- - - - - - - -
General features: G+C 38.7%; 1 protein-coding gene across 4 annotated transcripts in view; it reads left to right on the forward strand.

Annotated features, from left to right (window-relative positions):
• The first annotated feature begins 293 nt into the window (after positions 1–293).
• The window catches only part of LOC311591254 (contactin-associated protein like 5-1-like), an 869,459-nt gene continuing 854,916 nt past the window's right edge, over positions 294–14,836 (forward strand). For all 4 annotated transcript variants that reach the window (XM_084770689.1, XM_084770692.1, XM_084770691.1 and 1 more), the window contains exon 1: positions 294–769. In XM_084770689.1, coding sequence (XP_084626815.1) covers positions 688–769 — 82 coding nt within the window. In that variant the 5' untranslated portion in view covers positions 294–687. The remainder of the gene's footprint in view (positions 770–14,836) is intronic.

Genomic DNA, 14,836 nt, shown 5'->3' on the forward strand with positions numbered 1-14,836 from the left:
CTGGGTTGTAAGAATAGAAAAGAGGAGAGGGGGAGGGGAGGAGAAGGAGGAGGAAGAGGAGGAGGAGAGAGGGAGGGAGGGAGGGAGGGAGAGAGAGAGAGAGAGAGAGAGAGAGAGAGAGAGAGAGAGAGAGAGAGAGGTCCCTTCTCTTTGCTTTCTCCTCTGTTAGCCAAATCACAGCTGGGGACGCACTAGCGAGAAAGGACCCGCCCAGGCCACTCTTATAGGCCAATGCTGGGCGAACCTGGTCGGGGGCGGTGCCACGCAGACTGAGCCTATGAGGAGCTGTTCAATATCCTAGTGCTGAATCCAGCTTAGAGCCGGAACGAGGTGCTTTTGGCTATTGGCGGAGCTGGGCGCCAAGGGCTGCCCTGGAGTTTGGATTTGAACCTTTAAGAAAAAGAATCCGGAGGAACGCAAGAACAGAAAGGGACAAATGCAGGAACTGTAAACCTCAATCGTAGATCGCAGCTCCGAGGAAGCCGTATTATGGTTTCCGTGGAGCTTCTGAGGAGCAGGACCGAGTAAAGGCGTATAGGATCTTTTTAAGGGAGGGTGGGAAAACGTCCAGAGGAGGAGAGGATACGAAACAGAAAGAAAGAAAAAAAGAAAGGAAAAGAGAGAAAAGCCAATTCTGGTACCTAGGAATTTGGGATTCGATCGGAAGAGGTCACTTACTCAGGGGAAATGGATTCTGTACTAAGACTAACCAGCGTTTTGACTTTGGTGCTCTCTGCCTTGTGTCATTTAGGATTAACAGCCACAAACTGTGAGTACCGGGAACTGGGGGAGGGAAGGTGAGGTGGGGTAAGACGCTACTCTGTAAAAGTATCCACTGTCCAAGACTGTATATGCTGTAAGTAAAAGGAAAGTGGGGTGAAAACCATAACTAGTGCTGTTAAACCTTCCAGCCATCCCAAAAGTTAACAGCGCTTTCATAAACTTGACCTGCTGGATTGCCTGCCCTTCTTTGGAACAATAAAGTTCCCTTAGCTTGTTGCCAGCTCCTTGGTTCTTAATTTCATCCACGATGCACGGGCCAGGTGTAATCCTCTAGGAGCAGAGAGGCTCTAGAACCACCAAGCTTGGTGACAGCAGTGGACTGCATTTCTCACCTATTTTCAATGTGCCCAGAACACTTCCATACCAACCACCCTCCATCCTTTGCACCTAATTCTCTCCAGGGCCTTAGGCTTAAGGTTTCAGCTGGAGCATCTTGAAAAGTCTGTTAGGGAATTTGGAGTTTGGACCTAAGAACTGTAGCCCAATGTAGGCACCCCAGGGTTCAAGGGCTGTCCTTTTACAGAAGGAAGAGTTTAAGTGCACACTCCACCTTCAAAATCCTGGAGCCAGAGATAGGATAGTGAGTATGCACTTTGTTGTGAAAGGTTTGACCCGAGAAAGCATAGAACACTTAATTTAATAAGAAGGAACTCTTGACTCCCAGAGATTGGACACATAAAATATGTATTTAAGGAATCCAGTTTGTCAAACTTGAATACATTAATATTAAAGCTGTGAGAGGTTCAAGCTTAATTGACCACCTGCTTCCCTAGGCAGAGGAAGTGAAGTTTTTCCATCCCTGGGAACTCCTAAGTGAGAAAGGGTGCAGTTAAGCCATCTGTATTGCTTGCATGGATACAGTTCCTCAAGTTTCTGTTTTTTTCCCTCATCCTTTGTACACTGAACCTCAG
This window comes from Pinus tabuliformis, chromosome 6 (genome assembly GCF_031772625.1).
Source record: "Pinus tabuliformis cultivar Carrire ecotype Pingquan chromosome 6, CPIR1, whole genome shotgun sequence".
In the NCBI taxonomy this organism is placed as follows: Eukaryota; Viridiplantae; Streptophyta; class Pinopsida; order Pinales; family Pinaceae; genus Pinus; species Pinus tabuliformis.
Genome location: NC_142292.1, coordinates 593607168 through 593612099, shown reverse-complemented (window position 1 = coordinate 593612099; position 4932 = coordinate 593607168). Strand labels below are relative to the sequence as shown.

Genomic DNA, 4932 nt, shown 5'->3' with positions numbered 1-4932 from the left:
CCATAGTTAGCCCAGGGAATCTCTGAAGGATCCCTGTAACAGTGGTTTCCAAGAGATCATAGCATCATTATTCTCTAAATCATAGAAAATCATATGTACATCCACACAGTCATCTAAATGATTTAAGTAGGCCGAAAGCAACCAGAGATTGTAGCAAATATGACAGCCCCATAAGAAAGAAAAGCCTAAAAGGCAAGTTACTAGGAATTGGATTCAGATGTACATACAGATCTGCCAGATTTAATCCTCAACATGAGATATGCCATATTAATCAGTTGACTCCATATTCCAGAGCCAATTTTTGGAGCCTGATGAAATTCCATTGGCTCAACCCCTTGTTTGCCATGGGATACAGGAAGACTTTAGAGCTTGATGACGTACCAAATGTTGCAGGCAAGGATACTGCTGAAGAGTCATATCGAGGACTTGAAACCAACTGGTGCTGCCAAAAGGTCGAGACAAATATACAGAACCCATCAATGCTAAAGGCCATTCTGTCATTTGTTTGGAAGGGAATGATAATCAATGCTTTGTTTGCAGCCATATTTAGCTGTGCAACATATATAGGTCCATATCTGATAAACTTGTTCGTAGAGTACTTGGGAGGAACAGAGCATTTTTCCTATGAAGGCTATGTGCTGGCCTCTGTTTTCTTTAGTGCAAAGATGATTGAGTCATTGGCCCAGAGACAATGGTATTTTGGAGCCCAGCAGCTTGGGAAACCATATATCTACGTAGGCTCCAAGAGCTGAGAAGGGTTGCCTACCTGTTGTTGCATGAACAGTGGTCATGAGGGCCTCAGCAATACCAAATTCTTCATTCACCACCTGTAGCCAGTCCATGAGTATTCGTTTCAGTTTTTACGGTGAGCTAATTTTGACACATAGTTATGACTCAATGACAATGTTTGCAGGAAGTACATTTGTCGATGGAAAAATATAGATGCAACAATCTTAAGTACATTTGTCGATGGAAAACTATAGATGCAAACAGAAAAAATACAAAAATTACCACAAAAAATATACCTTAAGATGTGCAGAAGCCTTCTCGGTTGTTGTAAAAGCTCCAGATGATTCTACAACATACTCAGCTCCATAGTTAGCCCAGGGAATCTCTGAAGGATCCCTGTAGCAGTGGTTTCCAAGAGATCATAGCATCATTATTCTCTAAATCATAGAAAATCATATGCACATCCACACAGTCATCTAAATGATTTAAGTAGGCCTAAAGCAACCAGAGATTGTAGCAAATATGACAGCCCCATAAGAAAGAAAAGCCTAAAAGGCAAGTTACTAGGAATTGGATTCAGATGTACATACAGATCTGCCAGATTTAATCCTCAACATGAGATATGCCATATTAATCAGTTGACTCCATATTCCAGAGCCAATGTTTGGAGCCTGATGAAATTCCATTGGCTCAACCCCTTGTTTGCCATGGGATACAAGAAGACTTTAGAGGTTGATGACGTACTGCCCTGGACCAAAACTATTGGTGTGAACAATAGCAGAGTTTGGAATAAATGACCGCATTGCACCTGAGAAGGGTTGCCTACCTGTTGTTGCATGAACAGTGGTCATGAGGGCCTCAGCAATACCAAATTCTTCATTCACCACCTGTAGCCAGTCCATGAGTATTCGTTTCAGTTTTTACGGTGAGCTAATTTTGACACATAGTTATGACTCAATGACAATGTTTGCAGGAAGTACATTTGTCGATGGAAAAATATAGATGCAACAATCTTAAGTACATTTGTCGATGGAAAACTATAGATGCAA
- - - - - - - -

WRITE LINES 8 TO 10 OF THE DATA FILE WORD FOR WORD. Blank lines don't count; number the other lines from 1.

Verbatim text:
Source record: "Pinus tabuliformis cultivar Carrire ecotype Pingquan chromosome 6, CPIR1, whole genome shotgun sequence".
In the NCBI taxonomy this organism is placed as follows: Eukaryota; Viridiplantae; Streptophyta; class Pinopsida; order Pinales; family Pinaceae; genus Pinus; species Pinus tabuliformis.
Genome location: NC_142292.1, coordinates 593607168 through 593612099, shown reverse-complemented (window position 1 = coordinate 593612099; position 4932 = coordinate 593607168). Strand labels below are relative to the sequence as shown.